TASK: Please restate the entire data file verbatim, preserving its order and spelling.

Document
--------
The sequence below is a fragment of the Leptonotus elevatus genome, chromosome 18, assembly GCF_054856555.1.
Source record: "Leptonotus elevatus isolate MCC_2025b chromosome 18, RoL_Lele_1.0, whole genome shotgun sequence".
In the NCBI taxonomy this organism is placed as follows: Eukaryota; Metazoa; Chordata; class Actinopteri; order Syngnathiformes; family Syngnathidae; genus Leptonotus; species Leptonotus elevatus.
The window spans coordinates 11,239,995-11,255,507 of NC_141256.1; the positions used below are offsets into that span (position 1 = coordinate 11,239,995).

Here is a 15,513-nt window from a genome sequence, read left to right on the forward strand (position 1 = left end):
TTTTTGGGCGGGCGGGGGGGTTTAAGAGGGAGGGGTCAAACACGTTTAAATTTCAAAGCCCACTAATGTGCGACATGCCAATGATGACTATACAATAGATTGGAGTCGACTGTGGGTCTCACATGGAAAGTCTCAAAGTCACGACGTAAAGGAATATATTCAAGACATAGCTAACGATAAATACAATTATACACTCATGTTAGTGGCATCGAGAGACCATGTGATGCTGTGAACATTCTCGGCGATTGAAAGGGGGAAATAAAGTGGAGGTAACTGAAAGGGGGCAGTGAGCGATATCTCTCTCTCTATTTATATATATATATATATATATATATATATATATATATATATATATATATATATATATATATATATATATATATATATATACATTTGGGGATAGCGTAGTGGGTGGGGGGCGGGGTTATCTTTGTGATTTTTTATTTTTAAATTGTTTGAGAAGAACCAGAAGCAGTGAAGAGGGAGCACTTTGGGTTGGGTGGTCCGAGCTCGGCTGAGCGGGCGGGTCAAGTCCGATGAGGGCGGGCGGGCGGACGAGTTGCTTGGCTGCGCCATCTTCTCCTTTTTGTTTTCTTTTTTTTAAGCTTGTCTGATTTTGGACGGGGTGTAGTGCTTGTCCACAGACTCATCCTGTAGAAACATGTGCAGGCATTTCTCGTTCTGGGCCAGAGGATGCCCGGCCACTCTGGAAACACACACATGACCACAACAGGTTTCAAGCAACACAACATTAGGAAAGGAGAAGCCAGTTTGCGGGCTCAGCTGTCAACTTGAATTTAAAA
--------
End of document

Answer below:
The sequence below is a fragment of the Leptonotus elevatus genome, chromosome 18, assembly GCF_054856555.1.
Source record: "Leptonotus elevatus isolate MCC_2025b chromosome 18, RoL_Lele_1.0, whole genome shotgun sequence".
In the NCBI taxonomy this organism is placed as follows: Eukaryota; Metazoa; Chordata; class Actinopteri; order Syngnathiformes; family Syngnathidae; genus Leptonotus; species Leptonotus elevatus.
The window spans coordinates 11,239,995-11,255,507 of NC_141256.1; the positions used below are offsets into that span (position 1 = coordinate 11,239,995).

Here is a 15,513-nt window from a genome sequence, read left to right on the forward strand (position 1 = left end):
TTTTTGGGCGGGCGGGGGGGTTTAAGAGGGAGGGGTCAAACACGTTTAAATTTCAAAGCCCACTAATGTGCGACATGCCAATGATGACTATACAATAGATTGGAGTCGACTGTGGGTCTCACATGGAAAGTCTCAAAGTCACGACGTAAAGGAATATATTCAAGACATAGCTAACGATAAATACAATTATACACTCATGTTAGTGGCATCGAGAGACCATGTGATGCTGTGAACATTCTCGGCGATTGAAAGGGGGAAATAAAGTGGAGGTAACTGAAAGGGGGCAGTGAGCGATATCTCTCTCTCTATTTATATATATATATATATATATATATATATATATATATATATATATATATATATATATATATATATATATATATATATATACATTTGGGGATAGCGTAGTGGGTGGGGGGCGGGGTTATCTTTGTGATTTTTTATTTTTAAATTGTTTGAGAAGAACCAGAAGCAGTGAAGAGGGAGCACTTTGGGTTGGGTGGTCCGAGCTCGGCTGAGCGGGCGGGTCAAGTCCGATGAGGGCGGGCGGGCGGACGAGTTGCTTGGCTGCGCCATCTTCTCCTTTTTGTTTTCTTTTTTTTAAGCTTGTCTGATTTTGGACGGGGTGTAGTGCTTGTCCACAGACTCATCCTGTAGAAACATGTGCAGGCATTTCTCGTTCTGGGCCAGAGGATGCCCGGCCACTCTGGAAACACACACATGACCACAACAGGTTTCAAGCAACACAACATTAGGAAAGGAGAAGCCAGTTTGCGGGCTCAGCTGTCAACTTGAATTTAAAA